Goldman sees upside in nickel, zinc and palladium in 2014

Heavyweight broker Goldman has nickel, zinc and palladium as its top mining commodity picks in 2014. On the other hand, it is bearish on iron ore and copper forecasts for the next 12 months as it is issued a comprehensive update on prices Tuesday.


Heavyweight broker Goldman has nickel, zinc and palladium as its top mining commodity picks in 2014.

On the other hand, it is bearish on iron ore and copper forecasts for the next 12 months as it issued a comprehensive update on prices Tuesday.

For nickel, analyst Christian Lelong expects the cost of supply will rise as a result of the ban on unprocessed ore exports from Indonesia with potential for a shortage of nickel ore late this year or 2015.

In palladium, the broker reckons the market is in deficit even before investment demand and that surface stocks will begin to dry up through 2014.

Lelong says Goldman continues to be bullish on zinc as it has been for some time.

"We now see the zinc balance tightening more significantly in 2015 and 2016 owing to a lack of supply growth, and as a result, we have raised 2016 and 2017 LME zinc price forecasts to US$2,300/t (from US$2,200/t)," he says.

Further supporting zinc prices over the next couple of years, is the forecast reductions in gold, silver and copper prices, which make up 60% of zinc miners' revenues, which means a constraining of zinc supply growth.

Interestingly, Goldman sees a sharp drop in iron ore prices.

"After years of tightness, we believe iron ore supply growth will exceed demand growth in 2014. We estimate that up to 80Mt of seaborne production capacity may be redundant this year, leading to the closure of marginal mines in China and other regions.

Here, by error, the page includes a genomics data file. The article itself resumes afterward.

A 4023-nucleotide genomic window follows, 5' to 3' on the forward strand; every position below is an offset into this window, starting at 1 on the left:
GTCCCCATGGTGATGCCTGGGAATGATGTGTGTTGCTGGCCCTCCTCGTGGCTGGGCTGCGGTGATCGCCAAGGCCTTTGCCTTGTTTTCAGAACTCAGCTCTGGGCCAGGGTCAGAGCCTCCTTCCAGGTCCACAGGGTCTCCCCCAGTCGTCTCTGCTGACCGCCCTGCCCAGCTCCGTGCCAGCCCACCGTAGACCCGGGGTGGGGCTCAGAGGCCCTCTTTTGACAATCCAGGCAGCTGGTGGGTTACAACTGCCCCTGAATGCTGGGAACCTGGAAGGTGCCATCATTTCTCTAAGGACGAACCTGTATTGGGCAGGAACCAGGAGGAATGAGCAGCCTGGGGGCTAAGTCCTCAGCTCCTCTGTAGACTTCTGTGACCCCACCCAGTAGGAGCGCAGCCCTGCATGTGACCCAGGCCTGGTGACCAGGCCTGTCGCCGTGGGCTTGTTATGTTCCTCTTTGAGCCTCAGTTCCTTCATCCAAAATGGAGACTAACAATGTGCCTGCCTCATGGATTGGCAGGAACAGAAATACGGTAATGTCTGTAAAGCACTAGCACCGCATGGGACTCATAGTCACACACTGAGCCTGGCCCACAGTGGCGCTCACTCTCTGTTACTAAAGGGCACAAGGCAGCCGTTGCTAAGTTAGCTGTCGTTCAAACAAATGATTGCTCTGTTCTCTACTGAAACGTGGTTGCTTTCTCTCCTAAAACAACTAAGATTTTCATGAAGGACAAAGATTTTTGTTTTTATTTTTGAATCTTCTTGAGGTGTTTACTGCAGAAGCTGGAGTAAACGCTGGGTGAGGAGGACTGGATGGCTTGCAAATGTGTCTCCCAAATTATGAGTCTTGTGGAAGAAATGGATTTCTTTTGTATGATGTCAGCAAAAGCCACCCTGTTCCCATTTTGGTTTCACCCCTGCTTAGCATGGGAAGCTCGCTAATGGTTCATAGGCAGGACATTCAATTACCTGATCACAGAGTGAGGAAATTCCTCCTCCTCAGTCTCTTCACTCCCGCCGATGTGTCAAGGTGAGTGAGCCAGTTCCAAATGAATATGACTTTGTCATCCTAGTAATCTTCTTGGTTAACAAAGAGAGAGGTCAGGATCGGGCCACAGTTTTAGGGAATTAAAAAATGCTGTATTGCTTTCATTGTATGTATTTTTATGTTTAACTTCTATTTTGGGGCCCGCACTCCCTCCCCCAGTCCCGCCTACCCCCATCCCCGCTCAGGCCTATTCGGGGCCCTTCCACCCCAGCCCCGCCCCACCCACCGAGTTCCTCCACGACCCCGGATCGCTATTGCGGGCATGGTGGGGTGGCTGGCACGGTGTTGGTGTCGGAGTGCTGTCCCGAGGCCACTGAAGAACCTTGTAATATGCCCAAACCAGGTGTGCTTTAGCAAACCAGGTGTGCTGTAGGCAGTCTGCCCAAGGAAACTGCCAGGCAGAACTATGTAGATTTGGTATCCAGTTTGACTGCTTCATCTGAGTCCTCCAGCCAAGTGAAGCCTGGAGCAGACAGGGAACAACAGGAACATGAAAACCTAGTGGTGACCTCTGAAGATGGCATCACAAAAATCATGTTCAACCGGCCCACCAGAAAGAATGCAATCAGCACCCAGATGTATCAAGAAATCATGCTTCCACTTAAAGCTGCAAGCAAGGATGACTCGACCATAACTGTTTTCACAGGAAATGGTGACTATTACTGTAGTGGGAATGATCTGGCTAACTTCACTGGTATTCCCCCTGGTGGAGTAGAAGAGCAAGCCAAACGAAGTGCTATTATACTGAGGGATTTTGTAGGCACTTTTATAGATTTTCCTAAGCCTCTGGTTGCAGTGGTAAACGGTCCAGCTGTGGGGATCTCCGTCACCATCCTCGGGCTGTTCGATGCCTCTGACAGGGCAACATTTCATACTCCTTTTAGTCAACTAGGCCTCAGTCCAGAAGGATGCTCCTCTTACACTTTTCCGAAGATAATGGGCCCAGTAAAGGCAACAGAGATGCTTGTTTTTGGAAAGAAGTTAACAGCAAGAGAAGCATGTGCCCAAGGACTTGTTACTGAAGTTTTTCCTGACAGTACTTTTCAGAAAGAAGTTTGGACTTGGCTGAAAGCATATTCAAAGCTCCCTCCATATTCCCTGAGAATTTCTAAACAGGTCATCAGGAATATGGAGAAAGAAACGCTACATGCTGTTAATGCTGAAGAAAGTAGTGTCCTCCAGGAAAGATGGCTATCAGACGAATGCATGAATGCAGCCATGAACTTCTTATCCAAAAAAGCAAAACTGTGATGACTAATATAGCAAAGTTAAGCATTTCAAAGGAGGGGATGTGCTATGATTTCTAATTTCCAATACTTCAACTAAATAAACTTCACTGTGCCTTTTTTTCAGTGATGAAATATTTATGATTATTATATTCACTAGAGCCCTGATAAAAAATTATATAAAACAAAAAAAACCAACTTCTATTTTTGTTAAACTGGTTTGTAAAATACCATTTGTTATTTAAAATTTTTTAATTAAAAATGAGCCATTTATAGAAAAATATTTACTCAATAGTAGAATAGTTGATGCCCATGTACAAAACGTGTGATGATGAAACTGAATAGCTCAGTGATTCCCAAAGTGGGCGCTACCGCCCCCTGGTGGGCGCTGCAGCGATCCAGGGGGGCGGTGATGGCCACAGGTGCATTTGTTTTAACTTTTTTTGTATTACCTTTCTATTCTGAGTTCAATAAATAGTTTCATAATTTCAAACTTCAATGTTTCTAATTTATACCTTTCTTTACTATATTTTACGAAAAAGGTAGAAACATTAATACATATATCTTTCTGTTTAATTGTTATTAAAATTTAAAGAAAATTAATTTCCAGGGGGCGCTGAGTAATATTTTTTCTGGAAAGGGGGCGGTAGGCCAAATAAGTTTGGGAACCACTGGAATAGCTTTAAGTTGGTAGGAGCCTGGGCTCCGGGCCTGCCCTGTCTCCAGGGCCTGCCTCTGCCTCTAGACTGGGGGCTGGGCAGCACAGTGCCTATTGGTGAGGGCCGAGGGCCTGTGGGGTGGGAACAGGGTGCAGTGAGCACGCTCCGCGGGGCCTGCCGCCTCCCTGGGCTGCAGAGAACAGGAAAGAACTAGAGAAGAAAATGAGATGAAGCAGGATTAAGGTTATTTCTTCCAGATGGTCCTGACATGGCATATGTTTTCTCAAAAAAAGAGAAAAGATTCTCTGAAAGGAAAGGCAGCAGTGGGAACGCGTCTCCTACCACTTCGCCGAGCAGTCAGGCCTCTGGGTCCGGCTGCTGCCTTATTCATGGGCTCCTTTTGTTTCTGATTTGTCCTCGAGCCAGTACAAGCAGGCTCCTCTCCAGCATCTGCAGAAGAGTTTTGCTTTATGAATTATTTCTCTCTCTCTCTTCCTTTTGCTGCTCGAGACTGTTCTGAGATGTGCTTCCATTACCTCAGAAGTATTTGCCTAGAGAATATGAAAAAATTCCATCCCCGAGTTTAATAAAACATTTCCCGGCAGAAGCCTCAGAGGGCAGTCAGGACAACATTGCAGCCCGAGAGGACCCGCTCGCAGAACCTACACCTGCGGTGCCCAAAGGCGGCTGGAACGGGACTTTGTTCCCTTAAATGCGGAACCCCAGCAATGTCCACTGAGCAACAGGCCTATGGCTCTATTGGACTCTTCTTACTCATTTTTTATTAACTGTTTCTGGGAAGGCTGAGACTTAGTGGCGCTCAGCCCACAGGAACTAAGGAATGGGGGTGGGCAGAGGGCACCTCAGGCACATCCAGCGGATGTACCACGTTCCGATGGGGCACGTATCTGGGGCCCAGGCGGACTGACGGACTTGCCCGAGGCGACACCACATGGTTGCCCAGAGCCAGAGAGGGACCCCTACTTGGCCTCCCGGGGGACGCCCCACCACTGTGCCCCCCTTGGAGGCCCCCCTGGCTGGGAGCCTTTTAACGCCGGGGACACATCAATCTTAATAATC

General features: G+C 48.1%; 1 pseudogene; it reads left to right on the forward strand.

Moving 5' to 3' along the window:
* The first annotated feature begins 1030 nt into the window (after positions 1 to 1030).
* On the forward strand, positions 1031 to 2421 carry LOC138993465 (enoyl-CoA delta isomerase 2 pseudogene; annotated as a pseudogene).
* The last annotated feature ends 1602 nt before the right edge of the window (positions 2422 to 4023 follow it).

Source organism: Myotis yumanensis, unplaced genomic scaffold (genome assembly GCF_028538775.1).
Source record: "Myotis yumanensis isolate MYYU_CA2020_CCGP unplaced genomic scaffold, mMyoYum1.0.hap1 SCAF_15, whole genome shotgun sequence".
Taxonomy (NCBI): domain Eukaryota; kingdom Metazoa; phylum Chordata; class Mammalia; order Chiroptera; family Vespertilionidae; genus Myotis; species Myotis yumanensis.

"We estimate that approximately 20% of Chinese iron ore production may close over the period 2014-15."

Meanwhile, in copper, the “bottom up” supply and demand balance continues to point to a surplus market in 2014 and 2015, on the back of strong supply growth following a decade of strong copper mining capital investment, says Lelong.

For metallurgical coal this year, the broker expects further cuts from marginal producers to offset supply growth from Australia. It has downgraded its 2014 price forecast to US$145 per tonne, down 3%, and it also downgraded its long term forecast to US$185 per tonne, down 7%.

Finally, in potash, Goldman had anticipated a fall in prices after Uralkali’s decision to abandon its marketing joint venture with Belaruskali but supply dynamics have recently changed in favour of better producer discipline.

It has upgraded its price forecasts for 2014 and 2015 to US$318/t (up 13%) and US$310/t (up 3%) respectively.

Last year was a challenging one for mining stocks but commentators have noted commodity prices may strengthen due to demand from emerging markets and increasing discipline from producing miners.

Last year, however, broker Ambrian said that from an investment point of view the focus would be on projects with robust returns and low capital expenditure (capex).

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